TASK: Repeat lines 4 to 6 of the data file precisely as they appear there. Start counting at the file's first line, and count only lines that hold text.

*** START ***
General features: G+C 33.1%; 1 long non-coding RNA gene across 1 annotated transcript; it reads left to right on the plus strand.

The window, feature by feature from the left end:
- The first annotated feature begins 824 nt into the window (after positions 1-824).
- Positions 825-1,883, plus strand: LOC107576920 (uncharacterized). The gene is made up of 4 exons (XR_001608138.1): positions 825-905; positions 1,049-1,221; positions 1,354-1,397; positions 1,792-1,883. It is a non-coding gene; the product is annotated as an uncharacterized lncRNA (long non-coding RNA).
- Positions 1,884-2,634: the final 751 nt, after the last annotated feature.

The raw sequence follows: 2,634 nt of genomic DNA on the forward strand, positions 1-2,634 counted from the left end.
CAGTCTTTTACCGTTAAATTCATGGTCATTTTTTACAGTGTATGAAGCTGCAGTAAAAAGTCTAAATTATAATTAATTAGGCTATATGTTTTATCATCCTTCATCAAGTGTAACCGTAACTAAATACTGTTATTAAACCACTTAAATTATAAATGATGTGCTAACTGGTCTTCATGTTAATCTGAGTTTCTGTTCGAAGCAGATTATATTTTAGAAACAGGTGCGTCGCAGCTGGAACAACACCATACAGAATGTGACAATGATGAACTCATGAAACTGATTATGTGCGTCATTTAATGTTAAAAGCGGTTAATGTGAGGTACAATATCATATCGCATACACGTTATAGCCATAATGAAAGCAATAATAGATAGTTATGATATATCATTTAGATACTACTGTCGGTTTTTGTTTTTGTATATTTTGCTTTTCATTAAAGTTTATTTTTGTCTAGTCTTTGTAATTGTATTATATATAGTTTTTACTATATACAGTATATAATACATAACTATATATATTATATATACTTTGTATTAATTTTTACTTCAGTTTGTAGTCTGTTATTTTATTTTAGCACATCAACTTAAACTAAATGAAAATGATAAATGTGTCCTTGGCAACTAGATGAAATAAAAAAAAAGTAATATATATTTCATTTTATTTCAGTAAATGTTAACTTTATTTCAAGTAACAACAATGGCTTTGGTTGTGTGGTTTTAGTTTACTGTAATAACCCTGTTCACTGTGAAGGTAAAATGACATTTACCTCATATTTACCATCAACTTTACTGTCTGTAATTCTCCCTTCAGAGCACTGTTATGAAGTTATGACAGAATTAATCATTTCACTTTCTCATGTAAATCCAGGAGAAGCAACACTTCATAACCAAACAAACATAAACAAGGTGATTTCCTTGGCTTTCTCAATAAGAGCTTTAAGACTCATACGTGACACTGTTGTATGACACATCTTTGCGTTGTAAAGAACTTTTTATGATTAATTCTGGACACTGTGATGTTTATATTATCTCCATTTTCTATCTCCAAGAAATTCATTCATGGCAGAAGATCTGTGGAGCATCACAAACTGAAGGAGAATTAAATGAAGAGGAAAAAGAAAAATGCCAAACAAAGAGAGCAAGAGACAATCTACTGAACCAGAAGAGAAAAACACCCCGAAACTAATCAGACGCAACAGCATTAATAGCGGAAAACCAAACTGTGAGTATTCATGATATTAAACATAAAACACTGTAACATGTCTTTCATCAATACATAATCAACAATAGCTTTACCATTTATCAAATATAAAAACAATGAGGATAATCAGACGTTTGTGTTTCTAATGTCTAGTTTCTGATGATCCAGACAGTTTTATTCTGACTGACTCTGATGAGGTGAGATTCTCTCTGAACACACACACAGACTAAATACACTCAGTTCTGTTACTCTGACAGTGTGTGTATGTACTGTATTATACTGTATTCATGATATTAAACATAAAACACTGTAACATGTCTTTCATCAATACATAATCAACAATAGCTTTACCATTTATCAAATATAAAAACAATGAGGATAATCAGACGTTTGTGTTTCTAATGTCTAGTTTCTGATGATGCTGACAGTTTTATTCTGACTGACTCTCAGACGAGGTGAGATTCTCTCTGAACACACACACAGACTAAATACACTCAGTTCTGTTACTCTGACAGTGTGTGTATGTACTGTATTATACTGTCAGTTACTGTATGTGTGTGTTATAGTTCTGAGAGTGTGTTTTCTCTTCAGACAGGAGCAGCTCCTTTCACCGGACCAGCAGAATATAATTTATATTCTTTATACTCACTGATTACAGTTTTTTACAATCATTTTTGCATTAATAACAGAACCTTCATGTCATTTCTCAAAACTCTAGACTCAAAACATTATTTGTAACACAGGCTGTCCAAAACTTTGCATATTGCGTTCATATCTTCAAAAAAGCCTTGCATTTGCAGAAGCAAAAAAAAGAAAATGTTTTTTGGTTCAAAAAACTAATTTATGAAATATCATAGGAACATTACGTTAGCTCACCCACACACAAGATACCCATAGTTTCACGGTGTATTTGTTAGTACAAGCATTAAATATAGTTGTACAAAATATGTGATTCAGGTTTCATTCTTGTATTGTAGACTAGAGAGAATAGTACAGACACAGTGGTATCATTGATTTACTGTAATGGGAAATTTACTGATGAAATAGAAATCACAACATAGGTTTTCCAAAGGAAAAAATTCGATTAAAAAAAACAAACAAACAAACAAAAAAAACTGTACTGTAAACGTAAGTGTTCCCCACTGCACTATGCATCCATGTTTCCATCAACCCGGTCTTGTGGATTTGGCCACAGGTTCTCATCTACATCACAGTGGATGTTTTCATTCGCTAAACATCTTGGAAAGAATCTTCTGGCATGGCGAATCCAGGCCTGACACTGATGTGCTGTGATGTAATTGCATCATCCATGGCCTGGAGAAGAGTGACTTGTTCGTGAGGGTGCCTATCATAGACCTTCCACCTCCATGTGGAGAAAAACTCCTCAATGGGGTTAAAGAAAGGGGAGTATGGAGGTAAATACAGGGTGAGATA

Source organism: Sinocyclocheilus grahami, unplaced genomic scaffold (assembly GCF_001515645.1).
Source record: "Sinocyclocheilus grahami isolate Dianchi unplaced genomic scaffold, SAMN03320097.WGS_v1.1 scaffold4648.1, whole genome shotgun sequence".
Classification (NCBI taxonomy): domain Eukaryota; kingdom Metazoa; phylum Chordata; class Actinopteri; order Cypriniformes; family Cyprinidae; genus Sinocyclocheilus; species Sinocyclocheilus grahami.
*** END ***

- Positions 825-1,883, plus strand: LOC107576920 (uncharacterized). The gene is made up of 4 exons (XR_001608138.1): positions 825-905; positions 1,049-1,221; positions 1,354-1,397; positions 1,792-1,883. It is a non-coding gene; the product is annotated as an uncharacterized lncRNA (long non-coding RNA).
- Positions 1,884-2,634: the final 751 nt, after the last annotated feature.

The raw sequence follows: 2,634 nt of genomic DNA on the forward strand, positions 1-2,634 counted from the left end.